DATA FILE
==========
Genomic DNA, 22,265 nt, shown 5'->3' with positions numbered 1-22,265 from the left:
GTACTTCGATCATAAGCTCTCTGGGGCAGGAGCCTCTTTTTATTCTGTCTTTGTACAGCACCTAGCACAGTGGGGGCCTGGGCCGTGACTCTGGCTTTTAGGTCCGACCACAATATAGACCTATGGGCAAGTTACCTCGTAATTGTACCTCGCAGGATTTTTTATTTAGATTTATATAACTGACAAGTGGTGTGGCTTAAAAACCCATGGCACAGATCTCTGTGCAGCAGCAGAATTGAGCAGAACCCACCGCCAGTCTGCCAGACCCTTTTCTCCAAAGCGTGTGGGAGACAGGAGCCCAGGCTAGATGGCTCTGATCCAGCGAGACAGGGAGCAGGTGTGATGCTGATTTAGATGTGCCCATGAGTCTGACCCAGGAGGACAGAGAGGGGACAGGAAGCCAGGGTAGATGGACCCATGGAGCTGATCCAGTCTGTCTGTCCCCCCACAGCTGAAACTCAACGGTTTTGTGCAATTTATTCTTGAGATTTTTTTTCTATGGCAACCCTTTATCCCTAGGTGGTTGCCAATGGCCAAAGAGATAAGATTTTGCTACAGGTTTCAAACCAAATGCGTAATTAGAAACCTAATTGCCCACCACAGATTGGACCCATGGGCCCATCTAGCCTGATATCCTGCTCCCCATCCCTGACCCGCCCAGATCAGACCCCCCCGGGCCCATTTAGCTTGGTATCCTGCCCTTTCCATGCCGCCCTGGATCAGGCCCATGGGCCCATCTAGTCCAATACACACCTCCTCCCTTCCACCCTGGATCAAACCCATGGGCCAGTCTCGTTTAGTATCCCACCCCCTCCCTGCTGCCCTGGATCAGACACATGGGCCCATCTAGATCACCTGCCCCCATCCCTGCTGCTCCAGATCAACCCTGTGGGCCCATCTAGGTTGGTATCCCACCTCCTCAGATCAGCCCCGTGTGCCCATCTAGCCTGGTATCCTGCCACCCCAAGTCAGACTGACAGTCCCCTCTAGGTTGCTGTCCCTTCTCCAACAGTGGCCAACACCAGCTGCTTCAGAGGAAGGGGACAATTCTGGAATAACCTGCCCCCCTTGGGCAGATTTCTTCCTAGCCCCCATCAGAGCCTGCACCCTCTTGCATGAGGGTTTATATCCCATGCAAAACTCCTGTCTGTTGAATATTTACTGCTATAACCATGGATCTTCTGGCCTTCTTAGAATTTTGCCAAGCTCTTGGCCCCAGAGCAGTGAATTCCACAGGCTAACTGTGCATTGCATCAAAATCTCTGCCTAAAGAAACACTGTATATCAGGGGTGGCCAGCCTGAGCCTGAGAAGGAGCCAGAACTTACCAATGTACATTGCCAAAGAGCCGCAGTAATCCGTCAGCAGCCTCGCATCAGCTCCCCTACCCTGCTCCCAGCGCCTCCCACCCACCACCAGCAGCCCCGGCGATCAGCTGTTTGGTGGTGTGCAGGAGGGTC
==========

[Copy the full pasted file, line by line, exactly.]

Genomic DNA, 22,265 nt, shown 5'->3' with positions numbered 1-22,265 from the left:
GTACTTCGATCATAAGCTCTCTGGGGCAGGAGCCTCTTTTTATTCTGTCTTTGTACAGCACCTAGCACAGTGGGGGCCTGGGCCGTGACTCTGGCTTTTAGGTCCGACCACAATATAGACCTATGGGCAAGTTACCTCGTAATTGTACCTCGCAGGATTTTTTATTTAGATTTATATAACTGACAAGTGGTGTGGCTTAAAAACCCATGGCACAGATCTCTGTGCAGCAGCAGAATTGAGCAGAACCCACCGCCAGTCTGCCAGACCCTTTTCTCCAAAGCGTGTGGGAGACAGGAGCCCAGGCTAGATGGCTCTGATCCAGCGAGACAGGGAGCAGGTGTGATGCTGATTTAGATGTGCCCATGAGTCTGACCCAGGAGGACAGAGAGGGGACAGGAAGCCAGGGTAGATGGACCCATGGAGCTGATCCAGTCTGTCTGTCCCCCCACAGCTGAAACTCAACGGTTTTGTGCAATTTATTCTTGAGATTTTTTTTCTATGGCAACCCTTTATCCCTAGGTGGTTGCCAATGGCCAAAGAGATAAGATTTTGCTACAGGTTTCAAACCAAATGCGTAATTAGAAACCTAATTGCCCACCACAGATTGGACCCATGGGCCCATCTAGCCTGATATCCTGCTCCCCATCCCTGACCCGCCCAGATCAGACCCCCCCGGGCCCATTTAGCTTGGTATCCTGCCCTTTCCATGCCGCCCTGGATCAGGCCCATGGGCCCATCTAGTCCAATACACACCTCCTCCCTTCCACCCTGGATCAAACCCATGGGCCAGTCTCGTTTAGTATCCCACCCCCTCCCTGCTGCCCTGGATCAGACACATGGGCCCATCTAGATCACCTGCCCCCATCCCTGCTGCTCCAGATCAACCCTGTGGGCCCATCTAGGTTGGTATCCCACCTCCTCAGATCAGCCCCGTGTGCCCATCTAGCCTGGTATCCTGCCACCCCAAGTCAGACTGACAGTCCCCTCTAGGTTGCTGTCCCTTCTCCAACAGTGGCCAACACCAGCTGCTTCAGAGGAAGGGGACAATTCTGGAATAACCTGCCCCCCTTGGGCAGATTTCTTCCTAGCCCCCATCAGAGCCTGCACCCTCTTGCATGAGGGTTTATATCCCATGCAAAACTCCTGTCTGTTGAATATTTACTGCTATAACCATGGATCTTCTGGCCTTCTTAGAATTTTGCCAAGCTCTTGGCCCCAGAGCAGTGAATTCCACAGGCTAACTGTGCATTGCATCAAAATCTCTGCCTAAAGAAACACTGTATATCAGGGGTGGCCAGCCTGAGCCTGAGAAGGAGCCAGAACTTACCAATGTACATTGCCAAAGAGCCGCAGTAATCCGTCAGCAGCCTCGCATCAGCTCCCCTACCCTGCTCCCAGCGCCTCCCACCCACCACCAGCAGCCCCGGCGATCAGCTGTTTGGTGGTGTGCAGGAGGGTC